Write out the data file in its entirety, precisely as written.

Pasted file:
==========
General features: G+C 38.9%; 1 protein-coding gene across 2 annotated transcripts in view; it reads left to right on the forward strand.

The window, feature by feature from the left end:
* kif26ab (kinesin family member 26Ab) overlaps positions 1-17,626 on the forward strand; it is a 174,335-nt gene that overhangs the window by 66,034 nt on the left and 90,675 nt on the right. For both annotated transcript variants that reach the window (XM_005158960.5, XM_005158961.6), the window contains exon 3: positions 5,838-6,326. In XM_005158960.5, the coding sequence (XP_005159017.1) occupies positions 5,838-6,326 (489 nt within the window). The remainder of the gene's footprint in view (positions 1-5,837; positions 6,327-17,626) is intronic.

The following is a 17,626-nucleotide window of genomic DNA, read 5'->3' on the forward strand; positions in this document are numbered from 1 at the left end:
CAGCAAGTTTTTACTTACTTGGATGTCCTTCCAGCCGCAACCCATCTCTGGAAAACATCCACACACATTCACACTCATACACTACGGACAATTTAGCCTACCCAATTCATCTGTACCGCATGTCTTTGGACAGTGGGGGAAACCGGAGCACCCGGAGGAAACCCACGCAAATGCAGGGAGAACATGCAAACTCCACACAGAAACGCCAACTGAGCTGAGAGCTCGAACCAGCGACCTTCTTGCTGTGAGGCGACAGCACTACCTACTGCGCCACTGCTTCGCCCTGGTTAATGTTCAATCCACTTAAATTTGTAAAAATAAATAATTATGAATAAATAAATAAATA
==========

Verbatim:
General features: G+C 38.9%; 1 protein-coding gene across 2 annotated transcripts in view; it reads left to right on the forward strand.

The window, feature by feature from the left end:
* kif26ab (kinesin family member 26Ab) overlaps positions 1-17,626 on the forward strand; it is a 174,335-nt gene that overhangs the window by 66,034 nt on the left and 90,675 nt on the right. For both annotated transcript variants that reach the window (XM_005158960.5, XM_005158961.6), the window contains exon 3: positions 5,838-6,326. In XM_005158960.5, the coding sequence (XP_005159017.1) occupies positions 5,838-6,326 (489 nt within the window). The remainder of the gene's footprint in view (positions 1-5,837; positions 6,327-17,626) is intronic.

The following is a 17,626-nucleotide window of genomic DNA, read 5'->3' on the forward strand; positions in this document are numbered from 1 at the left end:
CAGCAAGTTTTTACTTACTTGGATGTCCTTCCAGCCGCAACCCATCTCTGGAAAACATCCACACACATTCACACTCATACACTACGGACAATTTAGCCTACCCAATTCATCTGTACCGCATGTCTTTGGACAGTGGGGGAAACCGGAGCACCCGGAGGAAACCCACGCAAATGCAGGGAGAACATGCAAACTCCACACAGAAACGCCAACTGAGCTGAGAGCTCGAACCAGCGACCTTCTTGCTGTGAGGCGACAGCACTACCTACTGCGCCACTGCTTCGCCCTGGTTAATGTTCAATCCACTTAAATTTGTAAAAATAAATAATTATGAATAAATAAATAAATA